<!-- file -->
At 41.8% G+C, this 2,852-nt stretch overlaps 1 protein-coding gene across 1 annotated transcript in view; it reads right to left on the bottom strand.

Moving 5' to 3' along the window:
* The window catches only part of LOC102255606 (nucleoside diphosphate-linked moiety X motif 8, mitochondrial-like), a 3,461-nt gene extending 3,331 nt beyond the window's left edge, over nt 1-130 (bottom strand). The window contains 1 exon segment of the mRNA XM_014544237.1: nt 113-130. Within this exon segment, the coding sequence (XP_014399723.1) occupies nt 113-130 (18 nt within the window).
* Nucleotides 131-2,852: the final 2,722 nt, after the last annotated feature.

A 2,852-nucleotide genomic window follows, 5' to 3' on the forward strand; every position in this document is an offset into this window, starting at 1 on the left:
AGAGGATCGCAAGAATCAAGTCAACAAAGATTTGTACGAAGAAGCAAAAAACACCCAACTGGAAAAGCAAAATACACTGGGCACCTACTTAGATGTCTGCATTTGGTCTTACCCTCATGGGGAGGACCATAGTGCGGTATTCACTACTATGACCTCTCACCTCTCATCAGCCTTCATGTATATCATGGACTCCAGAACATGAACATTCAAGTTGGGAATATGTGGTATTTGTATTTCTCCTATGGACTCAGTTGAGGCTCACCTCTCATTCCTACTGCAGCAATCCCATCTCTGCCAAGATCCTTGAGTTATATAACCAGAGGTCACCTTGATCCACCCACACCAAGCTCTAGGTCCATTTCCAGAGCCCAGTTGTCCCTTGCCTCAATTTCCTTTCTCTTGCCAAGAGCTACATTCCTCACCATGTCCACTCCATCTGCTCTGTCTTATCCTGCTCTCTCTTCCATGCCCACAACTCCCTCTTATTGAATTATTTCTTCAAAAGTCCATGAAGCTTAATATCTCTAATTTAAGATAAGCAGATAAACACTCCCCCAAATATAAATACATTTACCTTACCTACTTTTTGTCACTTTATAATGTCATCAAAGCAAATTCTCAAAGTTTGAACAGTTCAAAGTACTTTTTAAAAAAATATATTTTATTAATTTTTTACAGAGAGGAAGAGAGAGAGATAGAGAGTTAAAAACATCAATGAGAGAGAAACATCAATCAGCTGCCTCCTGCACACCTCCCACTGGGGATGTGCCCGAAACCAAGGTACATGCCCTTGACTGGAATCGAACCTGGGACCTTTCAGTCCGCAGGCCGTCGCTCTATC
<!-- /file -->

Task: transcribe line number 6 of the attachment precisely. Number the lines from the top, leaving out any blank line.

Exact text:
AGAGGATCGCAAGAATCAAGTCAACAAAGATTTGTACGAAGAAGCAAAAAACACCCAACTGGAAAAGCAAAATACACTGGGCACCTACTTAGATGTCTGCATTTGGTCTTACCCTCATGGGGAGGACCATAGTGCGGTATTCACTACTATGACCTCTCACCTCTCATCAGCCTTCATGTATATCATGGACTCCAGAACATGAACATTCAAGTTGGGAATATGTGGTATTTGTATTTCTCCTATGGACTCAGTTGAGGCTCACCTCTCATTCCTACTGCAGCAATCCCATCTCTGCCAAGATCCTTGAGTTATATAACCAGAGGTCACCTTGATCCACCCACACCAAGCTCTAGGTCCATTTCCAGAGCCCAGTTGTCCCTTGCCTCAATTTCCTTTCTCTTGCCAAGAGCTACATTCCTCACCATGTCCACTCCATCTGCTCTGTCTTATCCTGCTCTCTCTTCCATGCCCACAACTCCCTCTTATTGAATTATTTCTTCAAAAGTCCATGAAGCTTAATATCTCTAATTTAAGATAAGCAGATAAACACTCCCCCAAATATAAATACATTTACCTTACCTACTTTTTGTCACTTTATAATGTCATCAAAGCAAATTCTCAAAGTTTGAACAGTTCAAAGTACTTTTTAAAAAAATATATTTTATTAATTTTTTACAGAGAGGAAGAGAGAGAGATAGAGAGTTAAAAACATCAATGAGAGAGAAACATCAATCAGCTGCCTCCTGCACACCTCCCACTGGGGATGTGCCCGAAACCAAGGTACATGCCCTTGACTGGAATCGAACCTGGGACCTTTCAGTCCGCAGGCCGTCGCTCTATC